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Radar Defence: Modernisation Programme

Volume 413: debated on Thursday 9 October 1980

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3.13 p.m.

My Lords, I beg leave to ask the Question which stands in my name on the Order Paper.

The Question was as follows:

To ask Her Majesty's Government when they expect to let tenders for the work services connected with the modernisation of the United Kingdom's radar defence network.

My Lords, the first tenders for this important programme have already been let. Further tenders will be let progressively over the next few years.

My Lords, while British air defence is dependent on some 80 fighters, may I ask my noble friend whether he agrees that it is vitally important that we should make the maximum progress in the modernisation of the radar and control network? In accord with that view, may I ask him to consider whether we could speed up the bureaucracy of the Property Services Agency to the maximum degree and put as much work as possible to civil contractors, who may be able to build speedily and therefore more cheaply and bring about the operational requirements which are so urgently needed?

My Lords, the PSA is something of a soft target in parliamentary debates, particularly defence debates. However, while a number of people feel that the PSA is unnecessarily bureaucratic, it is extremely difficult to get any evidence that that is in fact the case. I think I can reassure my noble friend that on the whole the practice would be to use local contractors as being the most cost-effective way of doing the job. As far as recognition of the urgency of the matter is concerned, I would make two further points. First, it has not been possible to get on as fast as one would wish until the tenders were let for the equipment that will go into these establishments, and my noble friend will be aware that, happily, a British consortium won the large contract for this equipment just before the Farnborough Show. Secondly, in recognition of the fact that this is an urgent programme, the work services and other contracts have been exempted from the moritorium which regrettably the Ministry of Defence have placed on new contracts.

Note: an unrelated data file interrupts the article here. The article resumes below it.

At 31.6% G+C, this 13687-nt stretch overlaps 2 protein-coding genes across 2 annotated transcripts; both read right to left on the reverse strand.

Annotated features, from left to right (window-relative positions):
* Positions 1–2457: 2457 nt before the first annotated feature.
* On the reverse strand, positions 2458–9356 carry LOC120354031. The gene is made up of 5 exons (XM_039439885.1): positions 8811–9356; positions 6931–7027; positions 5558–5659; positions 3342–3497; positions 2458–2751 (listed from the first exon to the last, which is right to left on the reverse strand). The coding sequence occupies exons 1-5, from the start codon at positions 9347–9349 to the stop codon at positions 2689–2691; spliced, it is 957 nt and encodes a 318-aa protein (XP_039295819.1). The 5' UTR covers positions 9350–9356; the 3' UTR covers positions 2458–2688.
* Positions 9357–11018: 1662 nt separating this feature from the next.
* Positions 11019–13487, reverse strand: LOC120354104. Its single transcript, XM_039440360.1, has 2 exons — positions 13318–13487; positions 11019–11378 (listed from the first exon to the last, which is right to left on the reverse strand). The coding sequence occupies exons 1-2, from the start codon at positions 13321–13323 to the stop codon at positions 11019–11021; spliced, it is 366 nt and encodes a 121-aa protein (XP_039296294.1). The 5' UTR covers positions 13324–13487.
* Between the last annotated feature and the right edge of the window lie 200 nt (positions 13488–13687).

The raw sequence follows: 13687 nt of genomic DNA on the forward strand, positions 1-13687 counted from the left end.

My Lords, while welcoming the fact that many of these contracts may be put out to private contractors, may I ask the Minister to do what he can to ensure that all other minor works at RAF stations are put out to private contract as well as to the PSA?

That is a different question, my Lords, although it is a question, as I said, that crops up on a number of occasions. There should be no misunderstanding about this. I think it is likely that all these contracts will be put out to private contractors. I am not aware of a suitable Government contractor who would undertake the work, anyway, certainly so far as this work is concerned.

My Lords, can the Minister assure us that the British consortium to which he referred will arrange for the manufcature of this equipment to be in the United Kingdom?

I do not think I could give an assurance of that nature, my Lords; that would be a matter for the consortium and the manufacturers. But it is predominantly a British consortium and I would imagine that the basis on which they went into the tender was therefore a British manufacturing base.

My Lords, is my noble friend aware of the estimate that at least 70 per cent, of the equipment in connection with that tender will be made in Great Britain? Is he further aware that wherever these networks have been built in the free world, it has always been the work services and local post office which have held up progress, and therefore he might have been wise to have let the works contract even before letting the contract for the electronics that go inside? Will he therefore try to make up for lost time in view of the delay of 18 months while these tenders have been considered?

My Lords, what I tried to explain to my noble friend is that there is a difficulty about letting the works services until one knows the exact dimensions of the equipment one intends to put inside, and clearly one does not know the exact dimensions of the equipment until one has had the contract. I can confirm that, so far as the data processing equipment is concerned, it is my understanding that 70 per cent, of the equipment is British; but I have to remind my noble friend that regrettably some of the primary radar equipment will not be made in this country and that outside contractors have been successful.